Rotary’s District Governor for Alaska and the Yukon paid a visit to Petersburg last week. She stopped by KFSK with other local Rotarians to talk about women in the organization, inclusiveness, and her new role.

Rotary is over 100 years old and for a long time it was a men’s club. But that’s just not true anymore.

“Gone are the days where Rotary was all about –sorry if I’m just going to say this but a bunch of old men–stodgy old men – sitting around having an expensive lunch and writing checks and that was it and it was perceived as kind of this kind of exclusive organization,” says Michelle O’Brien.

O’Brien has been involved in Rotary for 18 years, since she was in her late 20s.

“So a super long time,” she says. “But I may be outside of the norm.”

As of July 1, she is the new District Governor. She says one of her goals is to make the organization more inclusive and welcoming.

“Not only to existing Rotarians and growing them as leaders,” says O’Brien. “There’s no more glass ceiling. I want to shatter that notion.”

O’Brien is one of a growing number of women in Rotary. Of the 1.2 million members worldwide, 21 percent are female.

“If you look at the world of Rotary, literally the globe. There are 537 districts, says O’Brien. “One hundred of those district governors are now women. In 30 short years that’s a huge amount of change. Our club in Ketchikan is nearly 55 percent women. I don’t really think about it quite frankly, and I think it seems normal to most people except for those folks that have literally been around for like 40 or 50 years.”

Assistant District Governor Rosie Roppel is traveling with O’Brien. This is what she heard from a male colleague about going co-ed.

“You know I don’t know why we didn’t put them in earlier, we get so much more done now.”

O’Brien says the role of the District Governor is to visit communities in the area, meet with local clubs and support their success.

“We’re here to help them in terms of membership, being vibrant in their community,” says O’Brien.

She’s visiting with Petersburg club President Desi Burrell, who has been involved in the group for less than a year.

“I’ve been here in Petersburg my whole life,” says Burrell. “I’d never been invited to Rotary.”

She didn’t even really know what the organization was before this year.

“I thought it was like this exclusive club, secret meeting or whatever,” says Burrell. “But what I really found out is that they’re doing amazing things within our community and internationally.”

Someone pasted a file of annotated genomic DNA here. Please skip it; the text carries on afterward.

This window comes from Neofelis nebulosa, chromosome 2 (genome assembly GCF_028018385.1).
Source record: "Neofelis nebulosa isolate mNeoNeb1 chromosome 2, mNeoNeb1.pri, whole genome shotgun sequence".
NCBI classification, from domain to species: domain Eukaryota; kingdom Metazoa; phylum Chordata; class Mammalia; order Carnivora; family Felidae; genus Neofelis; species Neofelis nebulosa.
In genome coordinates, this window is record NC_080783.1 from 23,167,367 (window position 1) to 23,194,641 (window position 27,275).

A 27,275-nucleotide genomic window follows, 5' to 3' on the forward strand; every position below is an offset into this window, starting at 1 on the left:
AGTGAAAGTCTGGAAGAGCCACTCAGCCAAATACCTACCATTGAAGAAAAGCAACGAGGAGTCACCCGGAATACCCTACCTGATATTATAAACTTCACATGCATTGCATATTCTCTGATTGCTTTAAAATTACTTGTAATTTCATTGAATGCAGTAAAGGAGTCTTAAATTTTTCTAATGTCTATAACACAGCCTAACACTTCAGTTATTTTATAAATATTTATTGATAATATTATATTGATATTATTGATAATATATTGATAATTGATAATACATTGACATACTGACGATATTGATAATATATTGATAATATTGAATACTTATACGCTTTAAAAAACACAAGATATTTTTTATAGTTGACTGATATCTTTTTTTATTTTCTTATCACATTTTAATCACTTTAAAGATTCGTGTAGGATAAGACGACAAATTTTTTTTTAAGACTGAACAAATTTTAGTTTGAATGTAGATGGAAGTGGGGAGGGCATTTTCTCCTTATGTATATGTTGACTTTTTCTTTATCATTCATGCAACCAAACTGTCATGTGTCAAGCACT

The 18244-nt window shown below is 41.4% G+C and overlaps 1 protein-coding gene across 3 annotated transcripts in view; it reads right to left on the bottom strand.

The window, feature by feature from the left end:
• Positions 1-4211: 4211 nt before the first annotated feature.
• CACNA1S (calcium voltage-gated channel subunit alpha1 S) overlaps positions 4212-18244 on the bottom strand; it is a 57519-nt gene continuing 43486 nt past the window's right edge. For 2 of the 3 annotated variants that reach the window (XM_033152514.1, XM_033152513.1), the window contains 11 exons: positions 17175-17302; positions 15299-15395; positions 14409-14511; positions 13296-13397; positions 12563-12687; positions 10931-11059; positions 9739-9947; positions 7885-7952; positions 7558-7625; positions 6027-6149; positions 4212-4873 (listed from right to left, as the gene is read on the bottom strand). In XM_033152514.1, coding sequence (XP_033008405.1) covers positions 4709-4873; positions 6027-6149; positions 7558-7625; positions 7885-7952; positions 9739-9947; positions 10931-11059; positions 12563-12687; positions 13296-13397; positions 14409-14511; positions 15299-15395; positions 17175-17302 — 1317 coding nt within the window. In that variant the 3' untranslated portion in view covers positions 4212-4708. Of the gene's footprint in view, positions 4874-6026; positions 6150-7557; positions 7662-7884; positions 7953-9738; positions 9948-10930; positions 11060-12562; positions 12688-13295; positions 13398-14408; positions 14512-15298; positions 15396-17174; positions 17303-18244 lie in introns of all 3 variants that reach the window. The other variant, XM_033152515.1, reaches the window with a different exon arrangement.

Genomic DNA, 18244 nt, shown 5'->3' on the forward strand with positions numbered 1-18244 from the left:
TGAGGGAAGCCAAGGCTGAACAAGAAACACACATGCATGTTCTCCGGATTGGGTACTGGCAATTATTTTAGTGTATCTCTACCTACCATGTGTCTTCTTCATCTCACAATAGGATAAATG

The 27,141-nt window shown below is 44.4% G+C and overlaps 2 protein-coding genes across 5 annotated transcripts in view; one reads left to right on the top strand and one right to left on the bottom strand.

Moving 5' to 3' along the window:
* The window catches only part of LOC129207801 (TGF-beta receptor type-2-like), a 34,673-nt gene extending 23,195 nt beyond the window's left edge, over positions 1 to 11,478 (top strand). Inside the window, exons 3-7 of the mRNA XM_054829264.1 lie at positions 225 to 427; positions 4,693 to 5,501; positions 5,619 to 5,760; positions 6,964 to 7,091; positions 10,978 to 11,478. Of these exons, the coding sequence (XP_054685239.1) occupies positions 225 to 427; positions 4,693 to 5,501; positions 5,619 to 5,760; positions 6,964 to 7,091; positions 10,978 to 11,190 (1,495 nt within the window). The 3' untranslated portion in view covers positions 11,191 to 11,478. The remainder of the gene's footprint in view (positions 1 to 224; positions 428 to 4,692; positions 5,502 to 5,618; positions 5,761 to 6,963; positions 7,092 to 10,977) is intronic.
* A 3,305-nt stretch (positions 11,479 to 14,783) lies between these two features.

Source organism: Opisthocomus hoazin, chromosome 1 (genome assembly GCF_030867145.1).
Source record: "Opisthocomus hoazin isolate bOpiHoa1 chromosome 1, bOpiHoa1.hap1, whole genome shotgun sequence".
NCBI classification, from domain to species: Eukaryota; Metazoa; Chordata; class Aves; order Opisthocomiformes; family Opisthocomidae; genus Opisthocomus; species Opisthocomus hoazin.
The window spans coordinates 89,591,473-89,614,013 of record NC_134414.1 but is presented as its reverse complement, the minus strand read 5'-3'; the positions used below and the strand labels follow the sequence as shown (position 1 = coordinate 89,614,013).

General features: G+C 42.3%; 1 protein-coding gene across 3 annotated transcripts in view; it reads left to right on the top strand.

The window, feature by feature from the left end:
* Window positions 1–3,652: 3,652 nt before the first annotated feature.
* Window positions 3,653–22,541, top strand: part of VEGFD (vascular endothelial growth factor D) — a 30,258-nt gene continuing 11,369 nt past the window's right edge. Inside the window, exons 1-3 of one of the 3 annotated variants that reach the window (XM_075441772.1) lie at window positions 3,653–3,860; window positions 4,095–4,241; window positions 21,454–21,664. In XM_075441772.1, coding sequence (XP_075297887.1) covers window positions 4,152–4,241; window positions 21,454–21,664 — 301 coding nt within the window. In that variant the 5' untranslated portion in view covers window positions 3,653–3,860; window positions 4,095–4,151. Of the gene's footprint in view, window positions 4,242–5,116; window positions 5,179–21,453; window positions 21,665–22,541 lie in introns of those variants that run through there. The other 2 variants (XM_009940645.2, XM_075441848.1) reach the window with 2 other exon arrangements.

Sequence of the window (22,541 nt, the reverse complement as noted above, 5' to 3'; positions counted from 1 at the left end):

Rotary International was established in 1905, and the Rotary Foundation 1917. As a group, Rotary has worked for years toward eradicating polio. They’ve also contributed to humanitarian efforts and educational programs globally. And they have several other focuses around the world. But efforts are also localized.

“It is a group of really fun people in each community, sometimes each week, sometimes not each week, having breakfast, lunch, or dinner,” says O’Brien. “Doing projects right here in Petersburg or any other community that Rotary is a part of. I think they’re an integral part of the community in the sense that they do huge things to benefit the community. And the most important thing is they have a lot of fun doing it.”

At its core, Rotary is a service organization. Here in Petersburg they support an annual student exchange program and hold fundraisers like the duck race throughout the year. This year, the Petersburg club celebrated its 75th year.

For Roppel, who joined Rotary after retiring from teaching about six years ago, the club is similar to her experiences working with the student government at the school she taught at.

“We were doing service projects, we had fun, we met together,” she says.

O’Brien says across the world there are really no set rules for clubs.

“Because what we want Rotary to do is look at Rotary and say hey this is a vital part of our community, everything that they do in their community is very, very important to us and we want to be more inclusive,” says O’Brien.

The organization has made it easier over time to be a part of, even with a busy schedule. For instance, they now have e-clubs that meet online. O’Brien encourages more people to get involved in Rotary.

“If you have a passion and you want to get something done in your community, become a Rotarian,” she says.

In Petersburg, among other projects, Burrell is working to start an Interact program that would allow kids ages 12-18 to take part in the group. She says she’d love to see more people come join the local club.